You will have to have to get special permission from the immigration officers upon your arrival before you are issued with a permit. In case you plan to enter Bhutan by road the endorsement is done at the entry points in Phuentsholing, Samdrup Jongkhar, and Gelephu.
Bhutan Travel Information
What to Pack
Pack light clothes for summer but throw in some warm wraps for the evening. Winter is very cold and you will require thick woollies to keep yourself warm. It is advisable to carry your medicines, especially if you are on prescription drugs.
If you are a keen photographer, you may want to buy your film before you set out for Bhutan because you don’t come by it easily except perhaps in some shops in Thimphu and Paro. The consumer boom hasn’t touched Bhutan yet so it is advisable to carry your own personal care items. If you are a smoker, just keep in mind that cigarettes are not easily available in Bhutan.
All visitors need a valid passport to enter Bhutan. Further, you must have an approved visa prior to arriving in the Kingdom. This can be done directly or through a travel agent abroad. The minimum daily tariff is regulated and fixed by the Royal Government. The rate includes all accommodations, all meals, transportation, services of licensed guides and porters, and cultural programs where and when available.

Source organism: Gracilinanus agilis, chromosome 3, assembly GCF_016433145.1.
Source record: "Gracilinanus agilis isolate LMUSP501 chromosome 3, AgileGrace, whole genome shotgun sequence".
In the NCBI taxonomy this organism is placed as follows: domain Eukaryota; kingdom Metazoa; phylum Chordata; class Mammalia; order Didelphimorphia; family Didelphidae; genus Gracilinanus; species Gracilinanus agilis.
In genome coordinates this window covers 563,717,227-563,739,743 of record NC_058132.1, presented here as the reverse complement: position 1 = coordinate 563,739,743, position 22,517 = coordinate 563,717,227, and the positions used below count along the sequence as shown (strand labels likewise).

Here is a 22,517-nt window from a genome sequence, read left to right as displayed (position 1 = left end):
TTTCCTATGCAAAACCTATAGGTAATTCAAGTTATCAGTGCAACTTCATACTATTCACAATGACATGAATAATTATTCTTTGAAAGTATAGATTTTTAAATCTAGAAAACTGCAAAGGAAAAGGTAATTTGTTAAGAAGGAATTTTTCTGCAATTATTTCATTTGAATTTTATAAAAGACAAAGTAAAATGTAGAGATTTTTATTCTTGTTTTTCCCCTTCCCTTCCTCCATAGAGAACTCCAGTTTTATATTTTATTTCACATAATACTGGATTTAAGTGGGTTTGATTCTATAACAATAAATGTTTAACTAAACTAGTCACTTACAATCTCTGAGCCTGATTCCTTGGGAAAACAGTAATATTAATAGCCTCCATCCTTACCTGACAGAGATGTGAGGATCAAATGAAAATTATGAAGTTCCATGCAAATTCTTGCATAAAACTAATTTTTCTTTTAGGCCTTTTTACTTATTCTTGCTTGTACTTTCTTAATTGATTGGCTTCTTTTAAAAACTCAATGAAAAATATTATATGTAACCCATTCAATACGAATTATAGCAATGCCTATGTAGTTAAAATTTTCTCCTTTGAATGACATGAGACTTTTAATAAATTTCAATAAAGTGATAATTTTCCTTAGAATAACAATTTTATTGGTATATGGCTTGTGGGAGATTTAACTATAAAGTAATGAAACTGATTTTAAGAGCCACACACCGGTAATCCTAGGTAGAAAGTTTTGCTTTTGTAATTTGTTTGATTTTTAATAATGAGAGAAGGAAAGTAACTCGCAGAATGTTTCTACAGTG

Tourists are admitted only in groups by pre-arrangement with the Tourism Authority of Bhutan, P.O. Box 126, Thimphu, Bhutan, Tel: (975-2) 323251, 323252; fax (975-2) 323695.
Indian citizens don't need a passport but should have some form of identification — a driver's license or an election card. If you don't have either, take along your passport.
Paro is the gateway to the country of Bhutan. Situated in the Paro Valley of Eastern Himalaya, the town is full of legends, heroism, and natural splendour.The town is located at an altitude of 2,250 m above the sea level with river flowing gently on its side and making it the most beautiful valley in the country. Though, the capital of Bhutan is Thimphu, but for a longer time of the history Paro had the control of this part of the country. The town of Paro in western Bhutan attracts tourists due to its scenic locales, beautiful landscapes, wooded villages and historic buildings. The Paro valley is unique in beauty and in history. The only airport of Bhutan is located in Paro. To the north, Mount Chamolhari (Mountain of the Goddess), reigns in white glory and the waters from its “five sisters” peaks passes through deep gorges, finally meeting in the end to form the Paro Chu river that nourishes the rice fields and apple and peach orchards.